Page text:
Rein in spring fever with yard clean-up before planting
For the Nevada Appeal
I have spring fever. The snow has melted and I just saw all the daffodils I planted last fall poking their heads up. Yippee, spring is almost here! The days are longer and I don’t get up in the dark or come home from work in the dark. I love it.
However, instead of going wild with planting – which is my first reaction, I’m trying to be practical and evaluate what yard tasks I should start tackling.
First, there is a lot of clean up after all the snow and wind damage. I have to do some injury repair pruning, cutting off broken limbs and branches. After these prunings dry out a bit, I want to chip them into mulch. Another project is to cut off all the remaining flower heads from last summer. I had left the flower stalks on the ‘Autumn Joy’ sedum and yarrow to add winter interest to the landscape. I’ve noticed that people with ornamental grasses have cut them back to within an inch or two of the ground readying them for new growth. This is important not only for aesthetics, but for wildfire defense. Grasses build up too much dead dry material if they aren’t cut back each year. I also have to repair a trellis that bent under the weight of the ice dams off the roof and cut back the honeysuckle that was on it.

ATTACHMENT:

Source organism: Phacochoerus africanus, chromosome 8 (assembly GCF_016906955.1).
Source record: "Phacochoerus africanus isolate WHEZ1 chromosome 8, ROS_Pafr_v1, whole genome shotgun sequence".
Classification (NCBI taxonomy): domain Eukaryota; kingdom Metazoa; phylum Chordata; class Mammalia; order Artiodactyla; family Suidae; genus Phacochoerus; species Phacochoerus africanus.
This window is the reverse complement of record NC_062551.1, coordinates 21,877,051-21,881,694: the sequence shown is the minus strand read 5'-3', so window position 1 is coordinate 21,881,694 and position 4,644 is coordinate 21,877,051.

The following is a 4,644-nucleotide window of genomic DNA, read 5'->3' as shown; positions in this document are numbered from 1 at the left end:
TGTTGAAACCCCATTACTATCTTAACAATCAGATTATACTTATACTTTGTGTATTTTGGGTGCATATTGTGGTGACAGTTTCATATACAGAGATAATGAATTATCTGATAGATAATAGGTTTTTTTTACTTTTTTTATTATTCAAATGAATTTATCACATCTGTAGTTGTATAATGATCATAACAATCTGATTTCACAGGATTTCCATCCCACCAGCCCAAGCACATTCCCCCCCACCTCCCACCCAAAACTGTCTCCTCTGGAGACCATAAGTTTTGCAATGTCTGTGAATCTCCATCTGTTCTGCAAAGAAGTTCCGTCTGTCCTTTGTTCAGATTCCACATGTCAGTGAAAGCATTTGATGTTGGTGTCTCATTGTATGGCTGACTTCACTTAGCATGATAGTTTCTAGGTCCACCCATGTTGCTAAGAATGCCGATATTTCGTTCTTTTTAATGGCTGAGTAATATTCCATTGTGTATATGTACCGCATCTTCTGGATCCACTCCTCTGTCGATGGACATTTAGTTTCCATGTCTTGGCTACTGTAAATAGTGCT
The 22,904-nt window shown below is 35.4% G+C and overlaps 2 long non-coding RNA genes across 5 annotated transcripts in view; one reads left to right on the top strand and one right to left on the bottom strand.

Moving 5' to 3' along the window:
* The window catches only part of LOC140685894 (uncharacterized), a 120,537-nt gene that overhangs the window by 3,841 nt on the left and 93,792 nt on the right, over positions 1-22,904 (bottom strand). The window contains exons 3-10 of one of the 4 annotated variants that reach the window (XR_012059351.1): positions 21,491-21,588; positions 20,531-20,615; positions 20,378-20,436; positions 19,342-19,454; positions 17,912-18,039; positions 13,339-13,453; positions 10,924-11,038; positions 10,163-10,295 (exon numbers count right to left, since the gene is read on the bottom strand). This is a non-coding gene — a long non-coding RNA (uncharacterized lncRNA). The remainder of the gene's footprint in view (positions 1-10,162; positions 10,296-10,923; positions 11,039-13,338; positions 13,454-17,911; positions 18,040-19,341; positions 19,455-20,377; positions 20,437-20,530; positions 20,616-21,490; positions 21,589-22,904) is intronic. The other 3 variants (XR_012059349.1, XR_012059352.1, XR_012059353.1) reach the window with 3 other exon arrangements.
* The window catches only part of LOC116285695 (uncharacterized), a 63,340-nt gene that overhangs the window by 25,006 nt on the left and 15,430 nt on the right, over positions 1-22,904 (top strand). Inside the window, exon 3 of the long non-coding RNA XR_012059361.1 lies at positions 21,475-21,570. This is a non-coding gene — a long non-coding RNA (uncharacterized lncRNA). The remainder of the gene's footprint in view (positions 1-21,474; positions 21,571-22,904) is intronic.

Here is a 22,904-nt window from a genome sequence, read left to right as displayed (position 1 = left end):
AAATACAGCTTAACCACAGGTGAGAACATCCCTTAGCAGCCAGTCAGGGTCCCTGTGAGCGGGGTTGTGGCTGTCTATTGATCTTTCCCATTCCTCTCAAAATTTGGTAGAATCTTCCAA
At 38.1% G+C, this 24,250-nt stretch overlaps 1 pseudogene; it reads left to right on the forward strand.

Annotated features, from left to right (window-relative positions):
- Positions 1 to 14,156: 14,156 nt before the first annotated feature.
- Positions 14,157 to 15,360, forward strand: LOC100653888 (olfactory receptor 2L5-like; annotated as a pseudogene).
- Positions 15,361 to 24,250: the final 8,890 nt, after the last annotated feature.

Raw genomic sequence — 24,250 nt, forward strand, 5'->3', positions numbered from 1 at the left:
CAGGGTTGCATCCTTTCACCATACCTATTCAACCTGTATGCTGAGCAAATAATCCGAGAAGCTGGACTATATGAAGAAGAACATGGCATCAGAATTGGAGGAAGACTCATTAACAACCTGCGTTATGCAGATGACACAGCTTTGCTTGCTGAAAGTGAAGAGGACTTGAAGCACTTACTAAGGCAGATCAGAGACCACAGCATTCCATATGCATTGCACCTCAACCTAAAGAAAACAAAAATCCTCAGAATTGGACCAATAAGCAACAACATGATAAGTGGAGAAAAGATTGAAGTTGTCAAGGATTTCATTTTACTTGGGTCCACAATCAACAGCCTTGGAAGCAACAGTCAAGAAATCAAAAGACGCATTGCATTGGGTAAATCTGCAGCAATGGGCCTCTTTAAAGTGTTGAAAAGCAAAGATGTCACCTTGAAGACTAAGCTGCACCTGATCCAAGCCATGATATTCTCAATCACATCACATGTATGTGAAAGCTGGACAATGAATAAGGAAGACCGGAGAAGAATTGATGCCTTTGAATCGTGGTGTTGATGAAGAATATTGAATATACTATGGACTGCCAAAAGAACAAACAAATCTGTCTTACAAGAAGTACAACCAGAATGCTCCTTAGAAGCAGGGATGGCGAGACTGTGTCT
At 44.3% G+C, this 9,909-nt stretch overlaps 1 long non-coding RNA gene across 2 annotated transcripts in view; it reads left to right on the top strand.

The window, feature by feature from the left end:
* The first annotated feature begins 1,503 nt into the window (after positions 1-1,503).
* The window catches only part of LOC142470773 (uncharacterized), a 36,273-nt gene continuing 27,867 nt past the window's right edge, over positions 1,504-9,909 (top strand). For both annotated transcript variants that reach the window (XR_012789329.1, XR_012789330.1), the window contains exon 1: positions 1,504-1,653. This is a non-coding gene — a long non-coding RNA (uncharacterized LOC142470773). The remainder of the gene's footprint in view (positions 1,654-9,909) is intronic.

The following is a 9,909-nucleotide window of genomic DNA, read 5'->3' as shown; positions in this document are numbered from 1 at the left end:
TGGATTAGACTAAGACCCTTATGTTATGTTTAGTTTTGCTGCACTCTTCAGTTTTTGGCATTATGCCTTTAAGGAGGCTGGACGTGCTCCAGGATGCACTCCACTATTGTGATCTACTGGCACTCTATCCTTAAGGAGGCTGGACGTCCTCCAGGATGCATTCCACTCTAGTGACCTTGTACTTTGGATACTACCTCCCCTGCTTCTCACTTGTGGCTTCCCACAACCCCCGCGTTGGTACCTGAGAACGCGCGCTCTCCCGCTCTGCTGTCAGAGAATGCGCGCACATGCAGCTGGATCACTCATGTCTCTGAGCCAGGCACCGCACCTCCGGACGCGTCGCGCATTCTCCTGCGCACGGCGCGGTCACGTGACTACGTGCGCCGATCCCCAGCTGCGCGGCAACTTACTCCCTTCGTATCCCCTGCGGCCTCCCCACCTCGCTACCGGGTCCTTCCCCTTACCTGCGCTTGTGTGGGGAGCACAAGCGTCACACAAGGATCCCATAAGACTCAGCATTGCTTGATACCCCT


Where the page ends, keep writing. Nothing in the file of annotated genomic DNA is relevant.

I have a lot of leaves blown up against my fence. I want to gather these up and put them around trees and shrubs to help maintain soil moisture and keep weeds down. Since the Master Gardeners always tell me to plant peas on St. Patrick’s Day, I better dig compost into my garden soil and prepare the bed. I love peas. I saw kale, chard, lettuces and cabbages for sale at nurseries and home improvement centers last weekend. I’m more than ready to plant greens. They hold up pretty well in the cold, even in short freezes.
I had hoped to cut down two dying pine trees during the winter, but suddenly it is spring and not such a good time to prune pines and other evergreen trees. Pruning at this time of year sends out pheromone signals, which are chemical attractants to bark beetles saying “Come to this tree and its neighbors, they are stressed and prime food!”
Happy spring gardening!
• JoAnne Skelly is the Carson City/Storey County Extension educator for University of Nevada Cooperative Extension and may be reached at email@example.com or 887-2252.